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The traditional driving factors behind restroom renovations have been water conservation, lower maintenance costs, improved accessibility, and improved hygiene. The arrival of the coronavirus and COVID-19 has not lessened the importance of these goals. They have only increased the urgency of completing those renovations in order to ensure restrooms are as safe as possible for building occupants and visitors.
Restrooms already had been moving toward touchless operations. Many maintenance and engineering managers had replaced standard water closets, urinals, faucets, air dryers and towel dispensers with touchless models to reduce operating and maintenance costs and improve hygiene. Concerns over COVID-19 have only made it important to move more quickly in that direction.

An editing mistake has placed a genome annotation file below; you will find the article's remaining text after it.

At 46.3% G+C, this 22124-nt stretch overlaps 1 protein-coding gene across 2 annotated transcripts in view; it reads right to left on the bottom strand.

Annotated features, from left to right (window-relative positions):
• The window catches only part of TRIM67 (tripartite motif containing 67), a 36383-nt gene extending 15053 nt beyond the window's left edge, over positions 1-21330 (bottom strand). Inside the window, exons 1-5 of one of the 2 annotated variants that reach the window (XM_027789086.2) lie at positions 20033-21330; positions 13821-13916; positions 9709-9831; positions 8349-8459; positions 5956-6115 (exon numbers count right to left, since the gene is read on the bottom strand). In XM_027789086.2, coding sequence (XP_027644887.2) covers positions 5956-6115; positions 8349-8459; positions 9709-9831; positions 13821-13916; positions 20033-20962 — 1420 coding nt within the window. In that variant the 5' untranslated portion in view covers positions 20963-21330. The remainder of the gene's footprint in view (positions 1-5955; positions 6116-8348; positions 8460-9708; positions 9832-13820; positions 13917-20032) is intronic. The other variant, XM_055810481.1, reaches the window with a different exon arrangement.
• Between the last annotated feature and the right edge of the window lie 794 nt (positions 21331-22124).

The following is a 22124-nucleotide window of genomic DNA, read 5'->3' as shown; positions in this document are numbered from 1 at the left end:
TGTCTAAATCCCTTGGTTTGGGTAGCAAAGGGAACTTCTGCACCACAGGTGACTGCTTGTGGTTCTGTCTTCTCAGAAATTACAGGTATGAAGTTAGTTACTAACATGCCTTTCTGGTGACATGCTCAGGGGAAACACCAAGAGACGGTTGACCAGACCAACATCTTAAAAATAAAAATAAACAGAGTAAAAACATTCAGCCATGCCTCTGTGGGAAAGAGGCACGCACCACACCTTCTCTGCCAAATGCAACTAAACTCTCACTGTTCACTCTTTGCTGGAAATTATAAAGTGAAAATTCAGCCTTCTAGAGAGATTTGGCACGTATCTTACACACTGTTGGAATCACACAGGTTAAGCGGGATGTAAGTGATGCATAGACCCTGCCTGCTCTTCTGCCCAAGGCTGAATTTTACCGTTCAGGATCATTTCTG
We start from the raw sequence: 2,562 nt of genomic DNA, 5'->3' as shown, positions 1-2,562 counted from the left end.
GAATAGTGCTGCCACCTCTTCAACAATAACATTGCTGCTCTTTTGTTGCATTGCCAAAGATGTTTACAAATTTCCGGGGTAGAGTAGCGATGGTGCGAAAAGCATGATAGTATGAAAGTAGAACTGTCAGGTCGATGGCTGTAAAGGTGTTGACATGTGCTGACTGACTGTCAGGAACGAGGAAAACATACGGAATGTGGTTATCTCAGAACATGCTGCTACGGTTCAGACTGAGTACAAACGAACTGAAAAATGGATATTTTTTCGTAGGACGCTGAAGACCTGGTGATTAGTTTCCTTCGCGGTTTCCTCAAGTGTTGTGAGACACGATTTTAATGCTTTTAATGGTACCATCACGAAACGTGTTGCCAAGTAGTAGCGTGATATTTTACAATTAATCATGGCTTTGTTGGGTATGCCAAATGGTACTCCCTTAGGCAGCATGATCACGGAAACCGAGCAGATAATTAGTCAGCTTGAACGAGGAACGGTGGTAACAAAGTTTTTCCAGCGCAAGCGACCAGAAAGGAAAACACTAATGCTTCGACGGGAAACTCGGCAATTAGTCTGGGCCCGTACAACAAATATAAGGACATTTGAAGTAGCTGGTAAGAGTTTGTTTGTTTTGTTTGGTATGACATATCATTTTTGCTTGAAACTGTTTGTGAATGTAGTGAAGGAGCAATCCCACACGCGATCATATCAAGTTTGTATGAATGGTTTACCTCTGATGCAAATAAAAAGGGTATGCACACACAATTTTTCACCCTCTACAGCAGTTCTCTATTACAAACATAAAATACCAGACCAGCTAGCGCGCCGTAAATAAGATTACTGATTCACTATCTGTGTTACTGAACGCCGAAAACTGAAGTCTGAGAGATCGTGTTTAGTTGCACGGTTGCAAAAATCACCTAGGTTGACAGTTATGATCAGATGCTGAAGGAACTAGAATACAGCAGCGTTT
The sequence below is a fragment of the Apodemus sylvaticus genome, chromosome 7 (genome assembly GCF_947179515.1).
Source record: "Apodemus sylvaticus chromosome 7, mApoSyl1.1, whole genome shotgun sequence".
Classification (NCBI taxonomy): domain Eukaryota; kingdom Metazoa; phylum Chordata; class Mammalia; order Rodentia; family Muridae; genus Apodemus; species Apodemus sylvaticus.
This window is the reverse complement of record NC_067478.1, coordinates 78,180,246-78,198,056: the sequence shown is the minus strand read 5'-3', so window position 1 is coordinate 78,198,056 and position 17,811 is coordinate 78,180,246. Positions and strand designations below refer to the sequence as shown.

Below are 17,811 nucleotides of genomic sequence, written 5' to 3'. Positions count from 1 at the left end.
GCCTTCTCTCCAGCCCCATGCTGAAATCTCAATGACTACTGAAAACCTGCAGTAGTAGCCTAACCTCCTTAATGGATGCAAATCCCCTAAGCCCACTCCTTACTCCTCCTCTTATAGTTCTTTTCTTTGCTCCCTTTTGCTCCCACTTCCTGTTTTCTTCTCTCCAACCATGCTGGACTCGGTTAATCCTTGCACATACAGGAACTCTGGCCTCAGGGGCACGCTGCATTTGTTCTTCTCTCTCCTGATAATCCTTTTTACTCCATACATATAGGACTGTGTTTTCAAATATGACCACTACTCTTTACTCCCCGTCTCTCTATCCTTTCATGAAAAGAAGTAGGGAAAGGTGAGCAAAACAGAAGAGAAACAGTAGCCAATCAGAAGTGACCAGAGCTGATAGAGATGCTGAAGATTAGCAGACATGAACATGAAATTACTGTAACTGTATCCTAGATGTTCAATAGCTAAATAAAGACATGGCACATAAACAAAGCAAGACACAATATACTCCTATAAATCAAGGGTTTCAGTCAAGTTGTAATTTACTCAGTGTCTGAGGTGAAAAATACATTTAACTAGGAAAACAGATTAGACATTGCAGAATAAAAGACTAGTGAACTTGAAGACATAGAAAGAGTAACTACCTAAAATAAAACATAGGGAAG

While many of the goals of restroom renovations remain the same, there is one difference now – COVID-19 is forcing managers to look at the operation of their restrooms in a different light. They have increased the frequency of restroom cleaning and inspection. They have specified more effective cleaning chemicals to fight bacteria and viruses.
Those changes are operational. Managers also are undertaking structural changes. Toilet stall doors are being redesigned for nearly touchless operation through the use of foot operators. Occupancy counters are being installed in restrooms so that cleaning schedules can be adjusted to match restroom use rather than simply following a set schedule.
As managers continue to cope with the coronavirus and COVID-19, manufacturers will develop new products and systems to help make restrooms as safe as possible. Managers will have to keep up with these changes and avoid the trap of planning renovations the same way they have always done them.
James Piper, P.E., is a national facilities consultant based in Bowie, Md. He has more than 35 years of experience with facilities maintenance, engineering and management issues.
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